Failed fragments

by Steve

fragmented photo of men with flag1

Mainstream literary fiction is falling to pieces.


This may not be a bad thing.

So, I read an interesting piece on the rise of the fragmented novel. It is worth reading, but my understanding of it (which might not be right), is that novels are in a process of moving away from the linear to the fragmentary, and that those fragments aren’t just random pieces, but can be read as a whole, one informing another, the sum of the parts revealing the bigger picture.

I’ve been reading several novels at once. It is not necessarily a completely satisfying experience and is sometimes a confusing one. I think it leads to me trailing off from reading certain books. It might be a symptom of my lack of attention span, or my hunger to move on to the next thing. It might be a reflection of the books I’m reading. The most compelling books I can’t put down, I find more time to read. The books that fail to grab me that way are far more forgiving, they don’t seem to mind me putting them down and picking up something else.

I listen to a lot of podcasts, watch my fair share of TV, etc. Sometimes I multitask. Nothing exceptional there. Sometimes I get mixed up, misremember where I saw or heard something. Programmes blur. Sometimes I realise I’ve paid attention to nothing. Sometimes I feel like I can take on a lot of different information at once, and then draw upon it. It can feel invigorating, it is not always exhausting.

One book I’m reading tells its tale in a traditional, linear way. It is starting to frustrate me, as I can see what it is doing. It spends several chapters setting up particular events, or in cultivating the reader to feel sympathetic towards one character rather than another. The book feels clumsy for its linearity. Yet everywhere I see acclaim for this book. The fragmentary novel isn’t king yet.

children with puzzle

Another book I’m reading is very fragmentary, each chapter is in a different time period, a different setting, often with different characters. While it is a far more satisfying read I feel a little uneasy about how the reader is expected to piece everything together.

I don’t see why fragments have to fit neatly together. Is there really that much difference between a standard narrative and a fragmentary one that by the end assumes a coherent whole? We experience life in fragments, but those fragments don’t always make sense. We are flooded with information, but that information does not always provide a traditional narrative. How might hindsight or perspective should a book have?

The Fragmentary-Novel-That-Eventually-Makes-Sense feels more like a detective novel, or a puzzle to solve, than a reflection or comment on modern life. I’d prefer the loose ends stayed that way. I like ambiguity. I want to be challenged in a more meaningful way than in attempting to solve some sort of simplified metaphysical whodunnit.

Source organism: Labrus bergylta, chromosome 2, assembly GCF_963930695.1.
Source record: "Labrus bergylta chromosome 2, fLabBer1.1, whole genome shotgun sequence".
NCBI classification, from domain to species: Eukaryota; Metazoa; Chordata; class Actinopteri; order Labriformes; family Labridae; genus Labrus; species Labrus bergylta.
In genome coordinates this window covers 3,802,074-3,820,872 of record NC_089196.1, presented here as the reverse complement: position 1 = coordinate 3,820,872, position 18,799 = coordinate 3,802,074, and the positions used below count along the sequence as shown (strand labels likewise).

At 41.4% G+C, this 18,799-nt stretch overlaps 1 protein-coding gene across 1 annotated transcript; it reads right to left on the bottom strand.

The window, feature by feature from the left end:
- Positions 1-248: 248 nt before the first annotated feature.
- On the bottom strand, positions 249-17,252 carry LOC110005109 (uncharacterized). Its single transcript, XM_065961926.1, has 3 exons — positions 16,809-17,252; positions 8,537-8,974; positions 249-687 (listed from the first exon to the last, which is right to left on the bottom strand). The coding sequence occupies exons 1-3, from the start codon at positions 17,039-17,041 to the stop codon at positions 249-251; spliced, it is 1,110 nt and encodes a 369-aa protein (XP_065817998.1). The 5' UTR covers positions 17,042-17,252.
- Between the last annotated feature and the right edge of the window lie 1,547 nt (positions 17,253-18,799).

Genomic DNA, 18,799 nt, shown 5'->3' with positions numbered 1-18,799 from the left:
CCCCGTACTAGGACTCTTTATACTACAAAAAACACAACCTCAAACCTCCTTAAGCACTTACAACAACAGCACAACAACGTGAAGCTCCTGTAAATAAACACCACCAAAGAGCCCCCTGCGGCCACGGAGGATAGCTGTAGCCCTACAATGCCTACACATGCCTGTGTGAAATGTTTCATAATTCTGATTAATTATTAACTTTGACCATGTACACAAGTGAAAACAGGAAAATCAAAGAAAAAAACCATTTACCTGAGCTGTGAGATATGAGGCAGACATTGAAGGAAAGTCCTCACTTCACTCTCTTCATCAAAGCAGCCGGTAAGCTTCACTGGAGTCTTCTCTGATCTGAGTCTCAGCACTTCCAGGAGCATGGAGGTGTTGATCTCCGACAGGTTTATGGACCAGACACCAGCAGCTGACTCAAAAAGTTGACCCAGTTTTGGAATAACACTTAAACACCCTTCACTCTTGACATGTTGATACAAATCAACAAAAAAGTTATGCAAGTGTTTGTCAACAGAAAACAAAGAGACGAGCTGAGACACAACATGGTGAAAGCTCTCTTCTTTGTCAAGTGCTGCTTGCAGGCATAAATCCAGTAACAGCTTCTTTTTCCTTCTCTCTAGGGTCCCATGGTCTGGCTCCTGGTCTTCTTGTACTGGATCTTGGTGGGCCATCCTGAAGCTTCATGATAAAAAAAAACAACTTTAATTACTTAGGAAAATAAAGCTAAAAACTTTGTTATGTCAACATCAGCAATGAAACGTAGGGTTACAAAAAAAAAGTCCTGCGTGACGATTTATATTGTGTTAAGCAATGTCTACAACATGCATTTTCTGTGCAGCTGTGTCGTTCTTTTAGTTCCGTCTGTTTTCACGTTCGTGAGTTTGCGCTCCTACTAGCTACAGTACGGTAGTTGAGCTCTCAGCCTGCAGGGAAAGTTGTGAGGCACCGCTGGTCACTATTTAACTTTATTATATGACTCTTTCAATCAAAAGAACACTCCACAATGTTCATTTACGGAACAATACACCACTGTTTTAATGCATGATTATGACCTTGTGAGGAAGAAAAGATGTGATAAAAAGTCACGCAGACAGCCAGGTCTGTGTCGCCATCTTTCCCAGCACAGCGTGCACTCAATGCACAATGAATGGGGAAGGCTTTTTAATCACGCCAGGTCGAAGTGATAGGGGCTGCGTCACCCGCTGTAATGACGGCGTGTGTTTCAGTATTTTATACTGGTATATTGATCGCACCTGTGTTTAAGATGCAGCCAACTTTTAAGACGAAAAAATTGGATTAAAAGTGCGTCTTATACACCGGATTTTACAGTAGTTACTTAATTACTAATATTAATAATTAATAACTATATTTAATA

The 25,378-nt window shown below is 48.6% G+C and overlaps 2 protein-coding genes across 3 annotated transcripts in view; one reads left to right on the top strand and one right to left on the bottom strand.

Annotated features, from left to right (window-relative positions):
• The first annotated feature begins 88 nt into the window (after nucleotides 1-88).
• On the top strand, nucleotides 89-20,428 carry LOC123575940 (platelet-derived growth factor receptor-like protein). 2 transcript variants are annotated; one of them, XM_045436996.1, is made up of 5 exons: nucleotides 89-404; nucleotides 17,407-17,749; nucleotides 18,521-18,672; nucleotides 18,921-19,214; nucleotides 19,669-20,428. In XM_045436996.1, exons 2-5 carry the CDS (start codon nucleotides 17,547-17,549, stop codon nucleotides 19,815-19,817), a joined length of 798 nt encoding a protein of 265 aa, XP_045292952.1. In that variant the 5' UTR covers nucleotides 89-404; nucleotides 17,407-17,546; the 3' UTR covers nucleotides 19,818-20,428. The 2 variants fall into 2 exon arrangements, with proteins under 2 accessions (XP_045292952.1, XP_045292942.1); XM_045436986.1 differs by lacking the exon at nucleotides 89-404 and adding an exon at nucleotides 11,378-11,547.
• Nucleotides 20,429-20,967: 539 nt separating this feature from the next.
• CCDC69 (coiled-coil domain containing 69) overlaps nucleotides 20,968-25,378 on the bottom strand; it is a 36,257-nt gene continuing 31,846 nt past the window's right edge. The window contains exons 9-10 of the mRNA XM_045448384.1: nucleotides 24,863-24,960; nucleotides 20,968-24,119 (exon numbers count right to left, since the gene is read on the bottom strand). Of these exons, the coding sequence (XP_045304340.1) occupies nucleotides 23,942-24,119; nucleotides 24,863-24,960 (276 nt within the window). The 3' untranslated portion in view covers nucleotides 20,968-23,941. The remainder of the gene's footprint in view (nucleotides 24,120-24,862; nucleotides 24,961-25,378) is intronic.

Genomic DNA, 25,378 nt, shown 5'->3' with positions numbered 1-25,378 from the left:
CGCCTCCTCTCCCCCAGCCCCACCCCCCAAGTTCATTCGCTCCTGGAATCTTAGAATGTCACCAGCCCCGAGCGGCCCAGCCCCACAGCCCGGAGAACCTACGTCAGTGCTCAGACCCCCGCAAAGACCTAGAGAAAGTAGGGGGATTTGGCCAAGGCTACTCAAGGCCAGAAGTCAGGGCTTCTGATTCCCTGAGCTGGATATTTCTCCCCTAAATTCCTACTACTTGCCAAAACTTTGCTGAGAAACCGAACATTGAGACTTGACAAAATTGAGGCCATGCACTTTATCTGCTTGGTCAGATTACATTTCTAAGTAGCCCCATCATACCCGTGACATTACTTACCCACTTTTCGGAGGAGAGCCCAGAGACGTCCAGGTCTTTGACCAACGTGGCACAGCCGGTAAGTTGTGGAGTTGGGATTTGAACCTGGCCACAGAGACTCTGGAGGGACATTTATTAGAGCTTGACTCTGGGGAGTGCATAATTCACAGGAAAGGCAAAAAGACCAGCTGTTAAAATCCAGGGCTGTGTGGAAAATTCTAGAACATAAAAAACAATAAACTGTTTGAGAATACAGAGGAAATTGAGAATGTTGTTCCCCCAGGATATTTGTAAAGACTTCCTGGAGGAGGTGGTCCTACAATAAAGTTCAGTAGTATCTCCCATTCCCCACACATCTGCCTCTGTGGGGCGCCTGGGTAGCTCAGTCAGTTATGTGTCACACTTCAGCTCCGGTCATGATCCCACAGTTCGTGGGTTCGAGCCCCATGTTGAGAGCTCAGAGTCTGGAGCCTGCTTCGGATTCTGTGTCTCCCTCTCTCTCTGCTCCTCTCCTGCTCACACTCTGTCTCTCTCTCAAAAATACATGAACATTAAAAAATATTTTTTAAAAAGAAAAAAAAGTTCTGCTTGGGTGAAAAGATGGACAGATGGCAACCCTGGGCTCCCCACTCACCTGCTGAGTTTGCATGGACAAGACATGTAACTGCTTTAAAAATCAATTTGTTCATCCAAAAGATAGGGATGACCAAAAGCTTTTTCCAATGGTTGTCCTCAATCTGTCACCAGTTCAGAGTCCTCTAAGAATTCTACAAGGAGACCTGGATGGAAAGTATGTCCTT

I think I prefer experimentation over a neat trick.

woman with patchwork quilt

But maybe I like fragments as they are easier to consume. They are bite-sized. I get a feel for a book without reading the whole thing. I can flit from book to book and it probably doesn’t matter. Maybe I’m lazy.

Maybe I want some sort of truth, some sort of believability. Yet a lot of realist, traditional literature doesn’t seem to capture how we live. I guess it is a case of hunting out the good stuff. But not the stuff that is so difficult that it stops being meaningful too.

Essentially I don’t know what I want.

I imagine I’d write a novel in fragments too. Far more manageable. A good coping mechanism for my lack of attention span/focus. I like lots of things. Would want to write about lots of things in lots of ways.

broken sign

We’re all more than a linear tale. We’re all more than a fragmented whole. We can’t be solved, or fixed. I have trouble suspending disbelief when a narrative tries to do that. Sometimes a format that distances itself, or is less naturalistic, is somehow more believable. It gives me room to think, to manoeuver.

This post wasn’t as fragmentary as I’d planned. If you plan it, it is not the sort of fragments I’d like.  Or maybe they actually need more planning, more craft. Or maybe chance is a handy tool. I don’t think I can explain myself. I’m not sure how to conciliate clarity and confusion. I’m not sure conciliate is the right word. But I liked the alteration.

Perhaps I should have written a straight post. Perhaps I didn’t want to put the work in. Have I just built a rationale for an easier kind of writing? Does it even matter?

I’m sure I’ll think of something to add, to illuminate, when I hit ‘publish’. That would be apt, and probably no bad thing.

Images from Fylkesarkivet i Sogn og Fjordane, George Eastman House, Library of Congress and US National Archives, all via Flickr.